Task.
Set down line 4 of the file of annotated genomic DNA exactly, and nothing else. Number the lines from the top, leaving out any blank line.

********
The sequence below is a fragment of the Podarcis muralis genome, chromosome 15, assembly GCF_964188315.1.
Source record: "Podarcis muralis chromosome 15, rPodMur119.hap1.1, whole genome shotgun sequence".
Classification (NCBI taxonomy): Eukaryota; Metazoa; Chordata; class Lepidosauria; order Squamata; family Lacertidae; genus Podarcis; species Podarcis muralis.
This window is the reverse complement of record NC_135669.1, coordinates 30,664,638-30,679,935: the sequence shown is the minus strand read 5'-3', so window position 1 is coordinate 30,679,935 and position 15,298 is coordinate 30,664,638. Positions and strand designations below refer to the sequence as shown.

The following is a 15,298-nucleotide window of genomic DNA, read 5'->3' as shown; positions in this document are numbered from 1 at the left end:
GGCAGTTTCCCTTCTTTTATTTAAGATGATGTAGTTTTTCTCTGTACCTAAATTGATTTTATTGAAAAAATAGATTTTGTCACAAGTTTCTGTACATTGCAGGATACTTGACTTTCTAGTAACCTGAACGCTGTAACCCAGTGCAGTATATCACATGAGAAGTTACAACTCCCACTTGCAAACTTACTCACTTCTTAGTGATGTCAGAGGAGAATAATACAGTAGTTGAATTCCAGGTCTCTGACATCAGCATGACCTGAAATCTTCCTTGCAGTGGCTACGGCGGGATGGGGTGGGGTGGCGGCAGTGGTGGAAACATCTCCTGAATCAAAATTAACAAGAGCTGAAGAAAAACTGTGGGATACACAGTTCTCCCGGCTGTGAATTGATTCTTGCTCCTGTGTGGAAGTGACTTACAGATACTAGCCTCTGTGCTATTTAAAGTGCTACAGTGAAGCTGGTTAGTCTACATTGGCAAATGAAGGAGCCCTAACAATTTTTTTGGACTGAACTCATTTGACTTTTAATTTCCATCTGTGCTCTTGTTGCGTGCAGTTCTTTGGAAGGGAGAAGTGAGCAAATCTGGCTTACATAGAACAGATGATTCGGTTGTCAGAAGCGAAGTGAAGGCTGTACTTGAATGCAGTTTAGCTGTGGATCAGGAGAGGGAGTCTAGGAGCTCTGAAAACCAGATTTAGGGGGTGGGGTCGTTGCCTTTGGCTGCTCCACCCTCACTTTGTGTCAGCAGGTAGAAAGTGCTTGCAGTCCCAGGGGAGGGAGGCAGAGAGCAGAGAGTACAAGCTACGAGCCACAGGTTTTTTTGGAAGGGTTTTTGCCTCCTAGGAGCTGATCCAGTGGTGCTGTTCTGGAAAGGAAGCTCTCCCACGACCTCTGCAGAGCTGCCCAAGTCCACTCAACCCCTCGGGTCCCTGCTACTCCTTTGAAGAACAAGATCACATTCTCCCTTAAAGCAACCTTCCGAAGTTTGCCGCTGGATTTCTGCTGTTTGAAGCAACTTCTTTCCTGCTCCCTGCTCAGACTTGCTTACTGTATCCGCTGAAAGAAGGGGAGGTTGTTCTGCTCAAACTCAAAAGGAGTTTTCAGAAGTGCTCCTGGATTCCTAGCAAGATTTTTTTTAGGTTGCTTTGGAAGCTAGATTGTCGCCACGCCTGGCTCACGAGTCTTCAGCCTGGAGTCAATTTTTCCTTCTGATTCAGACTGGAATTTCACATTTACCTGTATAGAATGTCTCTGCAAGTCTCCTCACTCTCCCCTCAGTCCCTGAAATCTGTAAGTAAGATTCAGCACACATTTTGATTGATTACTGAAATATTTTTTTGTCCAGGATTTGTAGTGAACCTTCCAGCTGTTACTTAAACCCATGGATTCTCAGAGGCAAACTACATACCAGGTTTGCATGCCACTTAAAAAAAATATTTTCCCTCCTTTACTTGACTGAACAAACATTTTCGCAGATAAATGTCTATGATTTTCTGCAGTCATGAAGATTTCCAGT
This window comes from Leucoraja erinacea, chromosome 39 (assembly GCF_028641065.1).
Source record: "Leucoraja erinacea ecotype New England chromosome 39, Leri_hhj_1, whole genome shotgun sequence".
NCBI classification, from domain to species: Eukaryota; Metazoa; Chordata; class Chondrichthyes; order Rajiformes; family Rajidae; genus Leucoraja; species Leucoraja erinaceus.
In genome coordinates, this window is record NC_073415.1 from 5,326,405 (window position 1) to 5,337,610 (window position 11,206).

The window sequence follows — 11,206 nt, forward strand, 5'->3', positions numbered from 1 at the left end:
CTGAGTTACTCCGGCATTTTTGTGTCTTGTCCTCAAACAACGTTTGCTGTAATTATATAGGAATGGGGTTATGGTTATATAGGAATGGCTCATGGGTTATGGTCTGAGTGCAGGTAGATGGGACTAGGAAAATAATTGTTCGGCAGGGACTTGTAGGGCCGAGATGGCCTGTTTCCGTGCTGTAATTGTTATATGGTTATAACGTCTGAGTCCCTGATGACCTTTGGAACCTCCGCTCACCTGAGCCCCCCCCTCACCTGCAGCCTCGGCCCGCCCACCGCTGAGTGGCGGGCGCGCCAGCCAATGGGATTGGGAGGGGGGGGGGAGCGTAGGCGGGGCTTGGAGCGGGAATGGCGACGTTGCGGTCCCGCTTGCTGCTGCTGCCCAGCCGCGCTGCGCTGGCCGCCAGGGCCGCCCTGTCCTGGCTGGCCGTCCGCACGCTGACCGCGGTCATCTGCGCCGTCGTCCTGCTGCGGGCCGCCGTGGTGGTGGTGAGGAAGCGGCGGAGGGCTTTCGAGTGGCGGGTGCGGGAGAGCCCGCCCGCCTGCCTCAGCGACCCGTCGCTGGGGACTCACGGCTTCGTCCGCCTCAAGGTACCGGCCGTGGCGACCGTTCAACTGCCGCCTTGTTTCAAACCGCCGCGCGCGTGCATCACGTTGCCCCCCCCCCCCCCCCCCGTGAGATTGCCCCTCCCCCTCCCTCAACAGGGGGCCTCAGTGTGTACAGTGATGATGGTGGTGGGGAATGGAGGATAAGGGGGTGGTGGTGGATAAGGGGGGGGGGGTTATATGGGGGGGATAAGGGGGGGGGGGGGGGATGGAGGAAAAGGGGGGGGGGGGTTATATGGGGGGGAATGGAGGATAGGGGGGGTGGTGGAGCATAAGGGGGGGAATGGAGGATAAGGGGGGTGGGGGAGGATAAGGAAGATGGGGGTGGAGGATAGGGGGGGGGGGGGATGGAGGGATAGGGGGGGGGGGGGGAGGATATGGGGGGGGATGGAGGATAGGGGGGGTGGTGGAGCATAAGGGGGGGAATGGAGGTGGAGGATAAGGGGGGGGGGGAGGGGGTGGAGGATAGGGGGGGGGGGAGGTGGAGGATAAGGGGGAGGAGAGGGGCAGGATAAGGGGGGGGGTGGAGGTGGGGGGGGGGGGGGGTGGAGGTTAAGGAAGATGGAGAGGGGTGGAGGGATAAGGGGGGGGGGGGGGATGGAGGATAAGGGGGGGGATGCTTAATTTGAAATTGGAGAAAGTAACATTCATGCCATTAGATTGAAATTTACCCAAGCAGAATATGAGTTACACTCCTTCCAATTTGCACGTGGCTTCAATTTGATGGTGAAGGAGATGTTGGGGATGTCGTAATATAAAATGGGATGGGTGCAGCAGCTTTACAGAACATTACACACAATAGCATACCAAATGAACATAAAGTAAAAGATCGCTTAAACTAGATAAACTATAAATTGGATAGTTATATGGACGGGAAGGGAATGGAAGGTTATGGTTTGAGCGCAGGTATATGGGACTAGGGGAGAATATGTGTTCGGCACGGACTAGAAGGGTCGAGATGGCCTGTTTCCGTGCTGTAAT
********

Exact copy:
This window is the reverse complement of record NC_135669.1, coordinates 30,664,638-30,679,935: the sequence shown is the minus strand read 5'-3', so window position 1 is coordinate 30,679,935 and position 15,298 is coordinate 30,664,638. Positions and strand designations below refer to the sequence as shown.